Directed by Alexander Mackendrick
Written by Clifford Odets & Ernest Lehman
Burt Lancaster and Tony Curtis were two big time stars known for their likable hero-type roles, so when Sweet Smell of Success came out in 1957, imagine the surprise to find these two men playing quite unlikable characters. It makes me think of Henry Fonda and his role as the evil Frank in Once Upon a Time in the West. And like when I saw that film, I was not experienced enough in either Lancaster or Curtis’ work to feel the full shock. I had only seen a much older Lancaster in his great role as “Moonlight” Graham in Field of Dreams and Curtis in the amazing Some Like It Hot, opposite both Jack Lemmon and Marilyn Monroe.
Sidney Falco (Tony Curtis) is a press agent who makes his money feeding columnists with leads for good stories. He is a good friends with once such columnist, J.J. Hunsecker (Burt Lancaster), who is the preeminent gossip and Broadway columnist. Falco is growing tired of their relationship and J.J.’s failure to use his leads despite his promises. However, J.J. convinces Sidney to break up the romance of his kid sister, Susie, with a jazz guitarist (Martin Milner). In this ploy, J.J. gets his way without alienating his beloved sister Susie, and Sidney gets in the good graces of J.J.
What a spectacular find, and once again thanks to TCM. I know now of the reputation that this film carries, but despite my love of film there are certain greats and/or classics that slip through the cracks and go unnoticed by me until that wonderful sensation of self-discovery, even if in retrospect it has been beloved by many for the years since its release 54 years ago. I loved Burt Lancaster in Field of Dreams, in fact his scene was my favorite in the film, which is one of my favorites. But here the legend grows. Watching Lancaster was like some kind of epiphany. His stature and confidence are daring and entertaining to watch. Do not cross the mighty J.J. Hunsecker, and that is all thanks to the brilliant work by Lancaster. Tony Curtis is a fun noir main character too, but it is hard for him to shine in any scene in which he shares the screen with Lancaster.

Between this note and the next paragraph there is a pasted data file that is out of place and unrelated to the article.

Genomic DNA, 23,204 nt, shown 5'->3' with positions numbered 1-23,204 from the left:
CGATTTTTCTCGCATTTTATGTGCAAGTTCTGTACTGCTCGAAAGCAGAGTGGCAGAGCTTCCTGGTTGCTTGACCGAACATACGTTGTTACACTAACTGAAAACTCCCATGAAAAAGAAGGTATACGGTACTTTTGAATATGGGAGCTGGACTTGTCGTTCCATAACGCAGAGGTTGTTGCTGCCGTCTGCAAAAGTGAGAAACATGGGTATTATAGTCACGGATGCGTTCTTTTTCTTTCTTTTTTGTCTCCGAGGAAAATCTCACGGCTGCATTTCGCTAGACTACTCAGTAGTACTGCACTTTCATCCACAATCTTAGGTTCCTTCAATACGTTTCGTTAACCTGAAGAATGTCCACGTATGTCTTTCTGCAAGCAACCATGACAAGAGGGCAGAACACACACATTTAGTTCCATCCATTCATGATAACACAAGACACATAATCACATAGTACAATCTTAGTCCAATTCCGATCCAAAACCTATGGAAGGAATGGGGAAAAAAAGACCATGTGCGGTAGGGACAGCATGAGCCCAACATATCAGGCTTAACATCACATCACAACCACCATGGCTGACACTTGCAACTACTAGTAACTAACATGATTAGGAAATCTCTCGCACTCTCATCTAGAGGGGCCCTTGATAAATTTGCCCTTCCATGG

The immediacy of the proceedings really struck me as the attribute that made the film flow and tick as well as it did. The pacing is really solid and brisk for this 96 minute noir. The seemingly breakneck pace, without the inclusion of any overt action scenes is a testament to the story and screenplay and the directors ability to handle it all so nicely. And what a great mood piece. With the jazz music used prominently throughout, the mood shifts from light and airy to grave serious effortlessly, which is one of the main reasons this film just seems so fresh and pristine to me. The last compliment I will throw on the production would be the lighting. The use of shadows to shoot the scenes was amazing and really added to what the score was already doing in setting the mood.
I have been layering on praise for this film, and deservedly so, I really loved it, but I also want to make the connection to the fact that it was a surprise for me. Even when I had learned about it and saw it was coming on TCM, I did not build up any expectations, and mostly just because my experience with Lancaster and Curtis was so limited, and because I had never heard of director Alexander Mackendrick. It is hard to truly evaluate it at this point, but given my reaction I have no other expectation but to fall in love even more with this film the further I distance myself from it, and once again when I finally revisit it. There is definitely a reason why I love movies.